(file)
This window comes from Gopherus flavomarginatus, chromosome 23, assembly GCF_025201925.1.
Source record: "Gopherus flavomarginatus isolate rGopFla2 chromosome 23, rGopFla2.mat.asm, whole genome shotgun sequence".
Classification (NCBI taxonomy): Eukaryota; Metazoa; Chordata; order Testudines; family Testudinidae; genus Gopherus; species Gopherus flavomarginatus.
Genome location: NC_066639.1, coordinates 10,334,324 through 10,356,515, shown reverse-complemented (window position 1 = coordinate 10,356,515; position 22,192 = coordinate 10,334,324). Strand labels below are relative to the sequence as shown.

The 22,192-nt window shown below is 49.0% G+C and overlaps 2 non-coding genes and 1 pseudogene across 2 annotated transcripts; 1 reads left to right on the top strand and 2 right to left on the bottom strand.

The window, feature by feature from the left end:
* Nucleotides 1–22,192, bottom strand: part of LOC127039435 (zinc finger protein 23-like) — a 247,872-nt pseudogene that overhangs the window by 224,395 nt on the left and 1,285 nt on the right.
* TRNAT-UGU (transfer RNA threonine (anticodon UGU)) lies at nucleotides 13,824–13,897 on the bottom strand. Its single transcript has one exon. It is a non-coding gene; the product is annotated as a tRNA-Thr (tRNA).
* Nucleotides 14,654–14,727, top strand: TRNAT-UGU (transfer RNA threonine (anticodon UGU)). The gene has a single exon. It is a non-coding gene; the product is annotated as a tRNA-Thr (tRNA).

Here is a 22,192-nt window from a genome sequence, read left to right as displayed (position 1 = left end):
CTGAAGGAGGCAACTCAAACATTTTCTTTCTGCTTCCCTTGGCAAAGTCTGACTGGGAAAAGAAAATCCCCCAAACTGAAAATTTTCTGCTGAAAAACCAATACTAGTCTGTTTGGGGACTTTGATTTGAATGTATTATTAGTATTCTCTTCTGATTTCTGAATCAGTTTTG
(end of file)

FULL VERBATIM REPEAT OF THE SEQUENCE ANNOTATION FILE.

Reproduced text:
This window comes from Gopherus flavomarginatus, chromosome 23, assembly GCF_025201925.1.
Source record: "Gopherus flavomarginatus isolate rGopFla2 chromosome 23, rGopFla2.mat.asm, whole genome shotgun sequence".
Classification (NCBI taxonomy): Eukaryota; Metazoa; Chordata; order Testudines; family Testudinidae; genus Gopherus; species Gopherus flavomarginatus.
Genome location: NC_066639.1, coordinates 10,334,324 through 10,356,515, shown reverse-complemented (window position 1 = coordinate 10,356,515; position 22,192 = coordinate 10,334,324). Strand labels below are relative to the sequence as shown.

The 22,192-nt window shown below is 49.0% G+C and overlaps 2 non-coding genes and 1 pseudogene across 2 annotated transcripts; 1 reads left to right on the top strand and 2 right to left on the bottom strand.

The window, feature by feature from the left end:
* Nucleotides 1–22,192, bottom strand: part of LOC127039435 (zinc finger protein 23-like) — a 247,872-nt pseudogene that overhangs the window by 224,395 nt on the left and 1,285 nt on the right.
* TRNAT-UGU (transfer RNA threonine (anticodon UGU)) lies at nucleotides 13,824–13,897 on the bottom strand. Its single transcript has one exon. It is a non-coding gene; the product is annotated as a tRNA-Thr (tRNA).
* Nucleotides 14,654–14,727, top strand: TRNAT-UGU (transfer RNA threonine (anticodon UGU)). The gene has a single exon. It is a non-coding gene; the product is annotated as a tRNA-Thr (tRNA).

Here is a 22,192-nt window from a genome sequence, read left to right as displayed (position 1 = left end):
CTGAAGGAGGCAACTCAAACATTTTCTTTCTGCTTCCCTTGGCAAAGTCTGACTGGGAAAAGAAAATCCCCCAAACTGAAAATTTTCTGCTGAAAAACCAATACTAGTCTGTTTGGGGACTTTGATTTGAATGTATTATTAGTATTCTCTTCTGATTTCTGAATCAGTTTTG